I had fresh seafood on Fisherman’s Wharf, saw the Ripley s Believe it or Not Museum, went aboard a replica of The Golden Hind; Sir Frances Drake’s ship, had lunch in Chinatown, and took a cab down Lombard Street, one of the curviest in America. I heard street musicians playing bagpipes, string quartets, jazz Saxophone, you name it. I bought an Aran sweater from an Irish import shop. It was quite a place to visit.

I also saw, somewhat to my surprise, a young man with a long raincoat, with many pockets, strolling along and singing, like street vendors his wares: heroin, cocaine, marijuana. Say What?  I had an inkling then that something was not quite right about San Francisco.

Looking at San Francisco today, they are a city which just committed $ 750,000 a year to cleaning up human feces from the streets from their homeless population. They put out maps of where the poo builds up, so you won’t step in it. A medical convention that had been hosted for years cancelled.

San Francisco is far down the path of decades of extreme progressive rule. They have the sort of mind set that rewards failure, undergirds bad mistakes, and punishes hard work and achievement. And they are a living, or perhaps, dying ongoing experiment proving the premise that what you pay for and encourage, you get more of. So, San Francisco becomes a scofflaw city, welcoming illegal aliens with criminal records, rejecting law enforcement, and achieves notoriety when one of their aliens murders a tourist, and is then acquitted by a jury of San Franciscans.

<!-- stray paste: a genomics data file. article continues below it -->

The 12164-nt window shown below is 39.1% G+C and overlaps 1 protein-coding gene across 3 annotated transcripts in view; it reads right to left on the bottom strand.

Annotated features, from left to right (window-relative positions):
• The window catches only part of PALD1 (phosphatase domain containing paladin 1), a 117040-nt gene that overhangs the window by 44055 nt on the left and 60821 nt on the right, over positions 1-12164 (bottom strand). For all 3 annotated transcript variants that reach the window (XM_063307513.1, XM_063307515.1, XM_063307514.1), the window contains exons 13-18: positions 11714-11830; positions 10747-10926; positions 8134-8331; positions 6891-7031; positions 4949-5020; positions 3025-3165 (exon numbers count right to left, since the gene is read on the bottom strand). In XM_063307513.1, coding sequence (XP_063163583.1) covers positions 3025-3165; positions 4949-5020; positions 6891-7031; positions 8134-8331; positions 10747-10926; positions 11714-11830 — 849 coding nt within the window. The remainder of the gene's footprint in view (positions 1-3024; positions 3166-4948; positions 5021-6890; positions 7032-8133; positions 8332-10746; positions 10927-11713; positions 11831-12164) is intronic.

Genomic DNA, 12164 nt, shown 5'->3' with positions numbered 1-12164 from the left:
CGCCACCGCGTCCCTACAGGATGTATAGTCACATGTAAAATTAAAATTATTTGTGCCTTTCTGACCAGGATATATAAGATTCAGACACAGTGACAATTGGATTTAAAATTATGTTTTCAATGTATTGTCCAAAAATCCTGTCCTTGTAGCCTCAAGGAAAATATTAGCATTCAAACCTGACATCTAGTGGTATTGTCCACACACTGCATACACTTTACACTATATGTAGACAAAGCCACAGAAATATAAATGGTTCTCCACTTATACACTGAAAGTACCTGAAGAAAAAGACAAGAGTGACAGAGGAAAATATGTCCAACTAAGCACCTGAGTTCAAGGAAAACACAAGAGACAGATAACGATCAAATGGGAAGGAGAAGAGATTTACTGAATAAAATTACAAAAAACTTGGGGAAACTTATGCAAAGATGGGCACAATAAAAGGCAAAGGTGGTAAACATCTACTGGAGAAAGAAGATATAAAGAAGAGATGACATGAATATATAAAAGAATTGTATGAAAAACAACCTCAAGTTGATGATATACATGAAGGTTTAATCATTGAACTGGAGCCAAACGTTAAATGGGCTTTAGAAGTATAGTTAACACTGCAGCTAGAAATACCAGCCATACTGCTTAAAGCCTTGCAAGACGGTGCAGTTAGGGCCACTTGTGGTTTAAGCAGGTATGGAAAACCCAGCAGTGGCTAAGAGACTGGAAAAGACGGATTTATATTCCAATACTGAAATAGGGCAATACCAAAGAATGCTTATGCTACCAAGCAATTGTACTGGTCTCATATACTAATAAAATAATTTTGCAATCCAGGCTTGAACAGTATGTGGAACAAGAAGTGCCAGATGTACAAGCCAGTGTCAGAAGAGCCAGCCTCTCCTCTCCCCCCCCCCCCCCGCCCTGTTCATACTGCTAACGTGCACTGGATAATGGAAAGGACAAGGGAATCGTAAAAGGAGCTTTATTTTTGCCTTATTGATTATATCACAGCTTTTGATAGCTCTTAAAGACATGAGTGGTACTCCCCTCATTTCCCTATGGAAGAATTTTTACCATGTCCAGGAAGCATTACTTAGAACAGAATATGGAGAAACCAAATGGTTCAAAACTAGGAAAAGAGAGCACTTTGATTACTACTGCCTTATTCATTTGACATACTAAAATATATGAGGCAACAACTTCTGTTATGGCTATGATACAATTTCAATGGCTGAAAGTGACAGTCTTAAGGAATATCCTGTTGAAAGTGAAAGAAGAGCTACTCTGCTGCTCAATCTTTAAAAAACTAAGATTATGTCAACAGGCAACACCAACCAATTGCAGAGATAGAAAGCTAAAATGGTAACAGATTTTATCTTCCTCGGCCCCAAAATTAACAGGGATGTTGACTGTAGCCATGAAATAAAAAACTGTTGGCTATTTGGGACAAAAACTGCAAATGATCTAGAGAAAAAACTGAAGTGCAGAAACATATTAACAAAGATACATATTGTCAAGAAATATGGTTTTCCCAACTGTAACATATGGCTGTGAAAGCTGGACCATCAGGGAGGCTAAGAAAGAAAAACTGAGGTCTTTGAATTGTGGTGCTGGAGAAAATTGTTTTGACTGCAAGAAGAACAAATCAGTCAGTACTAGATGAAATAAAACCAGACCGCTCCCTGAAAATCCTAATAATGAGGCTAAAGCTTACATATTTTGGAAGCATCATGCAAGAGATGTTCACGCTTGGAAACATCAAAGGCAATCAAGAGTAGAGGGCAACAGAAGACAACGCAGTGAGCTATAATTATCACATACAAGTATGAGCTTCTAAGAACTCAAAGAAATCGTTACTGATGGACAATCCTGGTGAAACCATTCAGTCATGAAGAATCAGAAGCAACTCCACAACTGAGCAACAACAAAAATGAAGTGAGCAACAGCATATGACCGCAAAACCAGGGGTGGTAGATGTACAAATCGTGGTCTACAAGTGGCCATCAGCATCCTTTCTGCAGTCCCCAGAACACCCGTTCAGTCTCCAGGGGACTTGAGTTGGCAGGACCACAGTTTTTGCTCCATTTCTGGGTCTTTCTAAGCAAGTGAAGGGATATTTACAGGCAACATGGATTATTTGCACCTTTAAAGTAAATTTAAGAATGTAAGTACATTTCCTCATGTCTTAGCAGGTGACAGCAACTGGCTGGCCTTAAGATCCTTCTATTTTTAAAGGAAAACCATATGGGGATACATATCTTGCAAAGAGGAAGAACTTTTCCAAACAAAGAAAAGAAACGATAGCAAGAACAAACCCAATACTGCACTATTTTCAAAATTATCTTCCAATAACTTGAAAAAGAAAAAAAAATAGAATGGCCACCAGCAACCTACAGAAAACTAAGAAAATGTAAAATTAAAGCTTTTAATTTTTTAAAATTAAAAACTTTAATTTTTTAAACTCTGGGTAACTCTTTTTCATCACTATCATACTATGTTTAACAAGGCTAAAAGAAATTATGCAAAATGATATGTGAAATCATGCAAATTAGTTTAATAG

If you were considering visiting and spending your money in San Francisco after hearing of my adventures in 1977, think again.  San Francisco has chosen to be warm and welcoming to IV drug addicts with free clean needles, violent citizens of other countries, homeless street dwellers, while driving off hard working citizens and businesses with high taxes, over regulation, and the highest cost of a place to live in the country. At the same time, they have looked down their elitist noses at the military, which has a long history in the San Francisco Bay area, cops, and business and condemned them and made them feel unwelcome.